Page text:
Sunday, March 29, 2009

I found a mistress

For a while now there's been a joke going around work that my road bike is my wife. It all got started when my boss asked me if he could borrow my bike for the weekend. He asked me this while straddling my road bike that just happened to be in with me at work that day. To try to get across to him just how offended I was that he was both standing over my bike and was asking me something as outlandish as he was; I explained to him that asking me to take my bike home was the equivalent of me asking him if I could take his wife home for the weekend. From that point on he's referred to my bike as my wife.

So, I guess one could consider my new Transition to be my new mistress. Check 'er out:

Until last week I had no intention of buying a new bike. Until last week's SDBC club night at one of our sponsors, B+L Bike and Sport, that is. As I was putting together last week's SDBC weekly update I was adding the link for the "too good to be published" deals for the event. Looking through the deals, I was amazed at some of the bike pricing B+L was offering us. I won't say exactly how much I ended up paying for this bike, but lets just say that it was significantly less than the already extremely discounted price that the bike was selling for in the shop. The deal on offer was way too good to pass by, especially for the level of bike you get with the Expert model. It's the same frame as the Pro model, just with some lesser components.

I ended up taking my old Kestrel Airfoil in and getting my Campy Centaur drive train, Vision aerobars, Campy shifters, etc. moved on to the new frame. I can't wait for Tuesday evening and my planned TT workout on Fiesta Island.

Redlands - Won a Prime! - 23rd

Redlands is probably one of the most enjoyable crits you'll find out there. Check out the course map below. Corner 1 is something close to a 150 degree turn around a pointed curb, turn 2 and 3 are back to back 90 degree right and lefts, and then you've got two fast, open corners in 4 and 5. One might expect a lot of crashes on this course, in general however I've found it to be really safe.

We had 3 guys in the race today. It kinda worked out where we each played the role of one of the three bears today:

  • For Alcino, things were just right. After his usual bout of nerves prior to the race he stood on the gas at the end and finished second.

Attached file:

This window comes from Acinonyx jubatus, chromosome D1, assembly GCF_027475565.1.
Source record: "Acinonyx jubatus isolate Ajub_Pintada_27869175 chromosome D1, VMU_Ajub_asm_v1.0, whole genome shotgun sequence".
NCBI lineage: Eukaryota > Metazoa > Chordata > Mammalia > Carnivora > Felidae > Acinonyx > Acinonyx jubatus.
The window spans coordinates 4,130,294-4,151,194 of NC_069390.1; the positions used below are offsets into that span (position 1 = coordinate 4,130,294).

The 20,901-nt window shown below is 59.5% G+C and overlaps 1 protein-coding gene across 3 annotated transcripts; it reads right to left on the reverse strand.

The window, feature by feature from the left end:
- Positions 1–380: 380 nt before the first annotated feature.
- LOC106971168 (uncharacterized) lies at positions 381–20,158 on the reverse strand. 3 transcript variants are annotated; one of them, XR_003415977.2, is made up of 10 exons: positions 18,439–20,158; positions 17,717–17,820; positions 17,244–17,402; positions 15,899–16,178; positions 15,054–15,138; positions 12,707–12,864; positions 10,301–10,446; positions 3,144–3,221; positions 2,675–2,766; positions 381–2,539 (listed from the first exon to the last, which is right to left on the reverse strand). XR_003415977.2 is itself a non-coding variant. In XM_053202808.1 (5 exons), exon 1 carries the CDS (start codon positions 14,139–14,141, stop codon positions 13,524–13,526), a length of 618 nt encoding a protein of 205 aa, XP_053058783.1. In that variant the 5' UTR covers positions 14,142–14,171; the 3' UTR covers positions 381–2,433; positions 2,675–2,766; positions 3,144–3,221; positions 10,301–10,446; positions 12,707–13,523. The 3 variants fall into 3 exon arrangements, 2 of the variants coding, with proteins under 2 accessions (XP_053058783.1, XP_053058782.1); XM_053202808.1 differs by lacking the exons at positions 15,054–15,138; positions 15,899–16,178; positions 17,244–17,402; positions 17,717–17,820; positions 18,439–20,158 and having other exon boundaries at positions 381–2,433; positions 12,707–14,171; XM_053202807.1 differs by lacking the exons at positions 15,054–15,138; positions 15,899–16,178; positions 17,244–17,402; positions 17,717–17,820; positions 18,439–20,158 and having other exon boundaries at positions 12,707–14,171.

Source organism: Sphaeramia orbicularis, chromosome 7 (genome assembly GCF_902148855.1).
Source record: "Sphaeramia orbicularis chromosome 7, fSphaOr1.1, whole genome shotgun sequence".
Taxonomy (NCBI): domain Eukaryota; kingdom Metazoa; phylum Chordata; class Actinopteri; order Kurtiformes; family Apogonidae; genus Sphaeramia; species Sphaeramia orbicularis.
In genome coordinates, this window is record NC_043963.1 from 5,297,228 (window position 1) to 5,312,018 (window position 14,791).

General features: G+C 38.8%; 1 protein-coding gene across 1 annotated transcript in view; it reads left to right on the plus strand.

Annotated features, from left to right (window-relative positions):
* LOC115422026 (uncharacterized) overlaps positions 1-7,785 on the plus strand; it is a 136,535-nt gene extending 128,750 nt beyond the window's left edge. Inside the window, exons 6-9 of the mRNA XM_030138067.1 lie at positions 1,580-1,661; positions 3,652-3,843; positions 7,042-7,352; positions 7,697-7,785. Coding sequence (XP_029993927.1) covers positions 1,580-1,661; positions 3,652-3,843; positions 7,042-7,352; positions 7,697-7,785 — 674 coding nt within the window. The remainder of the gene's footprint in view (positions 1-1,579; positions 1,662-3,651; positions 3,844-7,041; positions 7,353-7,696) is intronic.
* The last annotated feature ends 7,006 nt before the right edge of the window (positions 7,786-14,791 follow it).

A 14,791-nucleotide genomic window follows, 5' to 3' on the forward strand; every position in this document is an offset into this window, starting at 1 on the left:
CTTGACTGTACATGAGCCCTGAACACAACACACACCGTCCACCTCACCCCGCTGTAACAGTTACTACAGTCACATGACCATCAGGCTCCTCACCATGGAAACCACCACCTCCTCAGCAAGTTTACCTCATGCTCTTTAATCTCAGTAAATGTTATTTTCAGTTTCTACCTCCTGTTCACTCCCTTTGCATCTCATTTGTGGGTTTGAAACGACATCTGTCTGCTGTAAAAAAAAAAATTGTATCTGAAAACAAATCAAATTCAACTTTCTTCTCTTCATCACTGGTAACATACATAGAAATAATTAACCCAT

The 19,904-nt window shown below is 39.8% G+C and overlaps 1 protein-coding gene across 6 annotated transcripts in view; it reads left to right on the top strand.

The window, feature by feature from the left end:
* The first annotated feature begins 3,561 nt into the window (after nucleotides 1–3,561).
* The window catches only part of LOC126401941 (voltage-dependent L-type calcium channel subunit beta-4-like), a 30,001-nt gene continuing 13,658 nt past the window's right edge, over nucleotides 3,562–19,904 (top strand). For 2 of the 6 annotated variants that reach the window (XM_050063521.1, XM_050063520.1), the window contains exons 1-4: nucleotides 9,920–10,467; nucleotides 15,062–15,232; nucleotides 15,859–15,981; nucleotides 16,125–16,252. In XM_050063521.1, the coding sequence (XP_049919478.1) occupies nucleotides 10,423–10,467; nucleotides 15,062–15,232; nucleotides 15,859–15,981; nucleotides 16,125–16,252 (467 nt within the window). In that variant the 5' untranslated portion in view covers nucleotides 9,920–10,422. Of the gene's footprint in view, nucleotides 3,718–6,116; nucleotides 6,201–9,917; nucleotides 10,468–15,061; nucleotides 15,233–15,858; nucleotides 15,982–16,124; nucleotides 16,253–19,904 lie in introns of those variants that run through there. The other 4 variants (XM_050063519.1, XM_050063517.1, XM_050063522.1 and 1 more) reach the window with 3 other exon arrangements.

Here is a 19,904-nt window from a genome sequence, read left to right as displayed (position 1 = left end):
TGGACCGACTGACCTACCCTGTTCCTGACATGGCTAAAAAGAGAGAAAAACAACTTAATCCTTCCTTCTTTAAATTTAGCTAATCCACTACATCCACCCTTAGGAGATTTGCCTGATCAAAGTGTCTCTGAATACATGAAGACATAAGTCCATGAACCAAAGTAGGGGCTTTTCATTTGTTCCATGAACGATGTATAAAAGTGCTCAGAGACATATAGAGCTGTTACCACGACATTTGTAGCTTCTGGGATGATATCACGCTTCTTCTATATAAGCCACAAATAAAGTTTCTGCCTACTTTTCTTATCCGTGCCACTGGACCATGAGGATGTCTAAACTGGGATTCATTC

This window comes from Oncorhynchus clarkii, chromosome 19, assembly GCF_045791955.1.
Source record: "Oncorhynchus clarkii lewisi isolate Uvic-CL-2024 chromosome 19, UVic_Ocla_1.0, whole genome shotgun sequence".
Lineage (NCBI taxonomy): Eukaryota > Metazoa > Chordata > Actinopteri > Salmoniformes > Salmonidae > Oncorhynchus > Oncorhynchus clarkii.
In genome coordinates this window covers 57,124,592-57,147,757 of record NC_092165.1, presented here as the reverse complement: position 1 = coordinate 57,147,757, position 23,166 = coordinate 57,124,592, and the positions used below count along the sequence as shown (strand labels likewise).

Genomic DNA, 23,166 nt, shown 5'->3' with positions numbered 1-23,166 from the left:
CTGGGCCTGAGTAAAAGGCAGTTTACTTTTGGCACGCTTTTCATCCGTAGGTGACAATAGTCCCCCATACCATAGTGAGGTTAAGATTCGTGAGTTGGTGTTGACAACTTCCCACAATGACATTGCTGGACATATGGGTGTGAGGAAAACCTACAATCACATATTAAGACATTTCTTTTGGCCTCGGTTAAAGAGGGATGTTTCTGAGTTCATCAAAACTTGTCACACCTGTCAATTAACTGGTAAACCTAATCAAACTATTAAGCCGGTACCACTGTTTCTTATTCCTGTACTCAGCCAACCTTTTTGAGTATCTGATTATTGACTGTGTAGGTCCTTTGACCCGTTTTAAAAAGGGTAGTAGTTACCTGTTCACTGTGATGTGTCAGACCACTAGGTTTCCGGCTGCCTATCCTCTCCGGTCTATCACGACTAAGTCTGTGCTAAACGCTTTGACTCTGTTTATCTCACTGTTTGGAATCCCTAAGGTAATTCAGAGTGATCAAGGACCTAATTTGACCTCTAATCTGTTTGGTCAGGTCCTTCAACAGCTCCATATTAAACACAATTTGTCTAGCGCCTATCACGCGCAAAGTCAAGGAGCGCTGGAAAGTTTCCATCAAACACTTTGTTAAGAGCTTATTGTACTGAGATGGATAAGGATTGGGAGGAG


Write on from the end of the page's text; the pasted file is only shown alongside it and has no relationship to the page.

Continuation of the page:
• For EPete (Euro Pete), things were a little too hot. He crashed with a few laps to go. Pete rode really hard during the race and he's one of our best finishers, so it sucked that his day ended early.
  • For me, things were a little cold, maybe more lukewarm. It would have been nice to get a top 10. Getting a prime win however was a really nice reward.

I got my prime the only way I knew I could, attack way early. As we headed up the home stretch and the announcer called for a prime everyone let up for a bit. I was up near the front, so I decided to go for it. I calmly rolled up to 3rd or so and then hammered it. I got through turn 1 really well, as I got back on the gas I looked under my arm to see how close the field was behind me. As long as I've been back racing, each time I've tried to jump away, I've looked back only to see the entire field right on my wheel. This time I looked back to a 80 foot gap. Wow, finally something encouraging! So I just kept hammering. I was able to hold my advantage to the start/finish and take the prime. There's nothing like rolling across the start/finish and hearing the announcer call out your name and sponsor.

From there I got back in the field and got my heart rate down from 192.

The finish was pretty strategic for a cat 4 race. Normally cat 4 races end in a mass drag race to the finish. With a couple laps to go Andrew Jessup, one of the really strong cat 4s attacked. Most of the time these sorts of efforts are pulled back after a lap or so, Andrew however is a really strong rider and easily could have turned his bravery into a win (he time trialed for 20 minutes to a win at Imperial). With 2/3 of a lap to go we managed to catch him. Right away a little guy from Team Possibilities took off. Alcino saw him go, but unfortunately didn't react quite fast enough. Alcino nearly caught him at the line, but just ran out of road.

The reason I bring this up is that I'd really like to see myself be able to get up to the front and pull these sorts of guys back for Alcino. Jumps, changes in pace, etc. used to be one of the things I did best. If I'm not going to be winning races, I would at least like to make a meaningful contribution. If I'd been able to get up there and help Alcino he would have won. I'm not there quite yet however. Before I can worry about covering attacks, I first have to be at the front at the end of the race.

All in all a good day.

Wednesday, March 18, 2009

Tour of Murrieta - Perspective

For me, Murrieta was an experience in mental adversity much more than physical adversity. Things got off to a reasonably wild start on Saturday's Criterium. I've never done this race before. All I've ever heard about it is that there tend to be a fair number of crashes, especially in the second corner where things narrow down from a couple lanes wide to a single narrow lane. In category 4 races where things never seem to get strung right out you can quickly see how a big wide pack of riders going into a narrowing corner is going to lead to problems. With 100 guys in the field, there was definitely a good opportunity for things to go really wrong.